Monday, August 16, 2010
In May 2009, Amazon announced the pilot program, under which it would provide Kindle DX readers to a few universities. It wasn't a huge deal; Princeton's plan, for example, involved three courses and a total of 51 students, and only in the fall semester of that year. University spokeswoman Emily Aronson says the program was voluntary and students could opt out of using the Kindle. "There were no students with a visual impairment who had registered for the three classes," says Aronson.
Nevertheless, in June 2009, the federation filed a complaint with the Justice Department, accusing the schools of violating the ADA. Perez and his team went to work.
"We acted swiftly to respond to complaints we received about the use of the Amazon Kindle," Perez recently told a House committee. "We must remain vigilant to ensure that as new devices are introduced, people with disabilities are not left behind."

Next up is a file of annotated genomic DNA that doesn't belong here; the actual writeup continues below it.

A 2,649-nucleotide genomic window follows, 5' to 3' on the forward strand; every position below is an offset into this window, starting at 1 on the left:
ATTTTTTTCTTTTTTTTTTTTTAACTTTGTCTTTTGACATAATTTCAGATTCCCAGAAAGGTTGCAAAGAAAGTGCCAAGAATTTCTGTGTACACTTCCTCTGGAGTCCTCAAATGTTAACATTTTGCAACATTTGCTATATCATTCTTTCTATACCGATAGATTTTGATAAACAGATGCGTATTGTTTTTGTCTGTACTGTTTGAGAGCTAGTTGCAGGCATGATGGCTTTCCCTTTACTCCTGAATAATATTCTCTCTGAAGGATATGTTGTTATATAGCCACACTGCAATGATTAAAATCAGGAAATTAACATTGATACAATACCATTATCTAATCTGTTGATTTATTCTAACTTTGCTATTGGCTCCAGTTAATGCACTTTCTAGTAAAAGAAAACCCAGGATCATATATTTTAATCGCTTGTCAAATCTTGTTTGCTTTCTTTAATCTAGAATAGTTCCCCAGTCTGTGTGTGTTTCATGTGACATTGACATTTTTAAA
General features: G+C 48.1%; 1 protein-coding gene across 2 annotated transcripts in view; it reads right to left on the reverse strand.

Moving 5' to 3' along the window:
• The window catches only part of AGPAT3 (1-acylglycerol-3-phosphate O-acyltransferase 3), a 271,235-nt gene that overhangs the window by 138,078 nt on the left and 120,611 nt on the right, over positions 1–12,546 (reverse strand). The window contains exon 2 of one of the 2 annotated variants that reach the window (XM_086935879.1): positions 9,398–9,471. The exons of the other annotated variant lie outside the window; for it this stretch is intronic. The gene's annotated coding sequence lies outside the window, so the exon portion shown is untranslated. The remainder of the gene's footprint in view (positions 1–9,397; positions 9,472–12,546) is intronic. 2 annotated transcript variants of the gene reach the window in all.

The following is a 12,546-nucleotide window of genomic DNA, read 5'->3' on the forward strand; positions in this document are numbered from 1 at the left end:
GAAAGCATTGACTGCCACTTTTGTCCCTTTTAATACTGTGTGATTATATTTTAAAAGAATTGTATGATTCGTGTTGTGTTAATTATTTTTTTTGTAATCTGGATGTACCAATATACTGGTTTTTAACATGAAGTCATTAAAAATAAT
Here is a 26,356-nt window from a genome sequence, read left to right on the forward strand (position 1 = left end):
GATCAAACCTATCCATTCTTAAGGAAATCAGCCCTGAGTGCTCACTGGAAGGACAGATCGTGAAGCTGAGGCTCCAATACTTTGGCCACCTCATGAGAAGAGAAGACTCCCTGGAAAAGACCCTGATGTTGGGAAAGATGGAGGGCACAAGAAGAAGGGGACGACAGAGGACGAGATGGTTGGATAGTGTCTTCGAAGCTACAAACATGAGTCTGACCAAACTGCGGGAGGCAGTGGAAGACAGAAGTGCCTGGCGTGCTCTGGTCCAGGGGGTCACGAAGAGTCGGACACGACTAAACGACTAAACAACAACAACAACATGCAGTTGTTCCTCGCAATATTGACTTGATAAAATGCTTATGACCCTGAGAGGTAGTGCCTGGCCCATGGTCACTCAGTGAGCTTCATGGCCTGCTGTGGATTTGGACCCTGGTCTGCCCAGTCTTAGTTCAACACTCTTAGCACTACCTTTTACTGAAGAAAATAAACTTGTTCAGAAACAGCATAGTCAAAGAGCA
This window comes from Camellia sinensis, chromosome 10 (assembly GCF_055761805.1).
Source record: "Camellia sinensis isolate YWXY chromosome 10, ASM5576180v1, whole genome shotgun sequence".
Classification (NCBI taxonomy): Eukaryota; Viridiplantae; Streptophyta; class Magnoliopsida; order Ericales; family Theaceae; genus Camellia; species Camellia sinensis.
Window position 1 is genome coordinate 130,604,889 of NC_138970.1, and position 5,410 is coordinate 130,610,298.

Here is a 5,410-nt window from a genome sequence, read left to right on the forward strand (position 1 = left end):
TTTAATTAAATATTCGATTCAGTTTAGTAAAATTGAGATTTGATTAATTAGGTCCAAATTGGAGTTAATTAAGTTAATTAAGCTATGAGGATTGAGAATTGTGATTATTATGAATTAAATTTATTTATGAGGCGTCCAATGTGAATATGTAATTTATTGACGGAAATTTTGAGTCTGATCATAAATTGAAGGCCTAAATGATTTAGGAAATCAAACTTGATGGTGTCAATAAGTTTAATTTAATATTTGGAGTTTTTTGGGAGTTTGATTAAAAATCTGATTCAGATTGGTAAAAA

Wait just one second. The existing devices, also known as textbooks, completely leave people with disabilities behind. They don't read to you, and if you're blind you can't use them. Why doesn't the Justice Department sue all schools that use textbooks?
To recap. At time t=0, there are two options. Textbooks, and whatever blind studends are using (Braille books, people to read to them, books on tape, etc). At time t=1, there are three options. Textbooks, the existing aids for blind people, and the Kindle, which is a glorified PDF reader. T=0 is good, T=1 is bad.
Who knew that providing the same data in more formats oppressed people?